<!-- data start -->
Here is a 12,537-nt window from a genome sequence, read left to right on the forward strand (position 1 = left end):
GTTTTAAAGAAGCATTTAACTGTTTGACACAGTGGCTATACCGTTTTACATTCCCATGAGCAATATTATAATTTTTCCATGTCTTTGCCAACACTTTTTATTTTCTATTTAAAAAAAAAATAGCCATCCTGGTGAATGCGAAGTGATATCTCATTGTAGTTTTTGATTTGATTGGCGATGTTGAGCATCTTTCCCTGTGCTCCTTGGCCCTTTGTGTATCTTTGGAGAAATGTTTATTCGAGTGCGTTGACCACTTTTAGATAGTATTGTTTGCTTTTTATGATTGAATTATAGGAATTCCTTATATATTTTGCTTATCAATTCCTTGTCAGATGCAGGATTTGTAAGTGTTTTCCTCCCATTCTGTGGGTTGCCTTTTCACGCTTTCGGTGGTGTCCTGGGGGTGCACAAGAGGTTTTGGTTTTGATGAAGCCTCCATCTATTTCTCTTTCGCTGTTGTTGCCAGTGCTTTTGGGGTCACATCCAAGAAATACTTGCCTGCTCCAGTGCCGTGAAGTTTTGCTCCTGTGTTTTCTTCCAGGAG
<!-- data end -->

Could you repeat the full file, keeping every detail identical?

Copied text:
Here is a 12,537-nt window from a genome sequence, read left to right on the forward strand (position 1 = left end):
GTTTTAAAGAAGCATTTAACTGTTTGACACAGTGGCTATACCGTTTTACATTCCCATGAGCAATATTATAATTTTTCCATGTCTTTGCCAACACTTTTTATTTTCTATTTAAAAAAAAAATAGCCATCCTGGTGAATGCGAAGTGATATCTCATTGTAGTTTTTGATTTGATTGGCGATGTTGAGCATCTTTCCCTGTGCTCCTTGGCCCTTTGTGTATCTTTGGAGAAATGTTTATTCGAGTGCGTTGACCACTTTTAGATAGTATTGTTTGCTTTTTATGATTGAATTATAGGAATTCCTTATATATTTTGCTTATCAATTCCTTGTCAGATGCAGGATTTGTAAGTGTTTTCCTCCCATTCTGTGGGTTGCCTTTTCACGCTTTCGGTGGTGTCCTGGGGGTGCACAAGAGGTTTTGGTTTTGATGAAGCCTCCATCTATTTCTCTTTCGCTGTTGTTGCCAGTGCTTTTGGGGTCACATCCAAGAAATACTTGCCTGCTCCAGTGCCGTGAAGTTTTGCTCCTGTGTTTTCTTCCAGGAG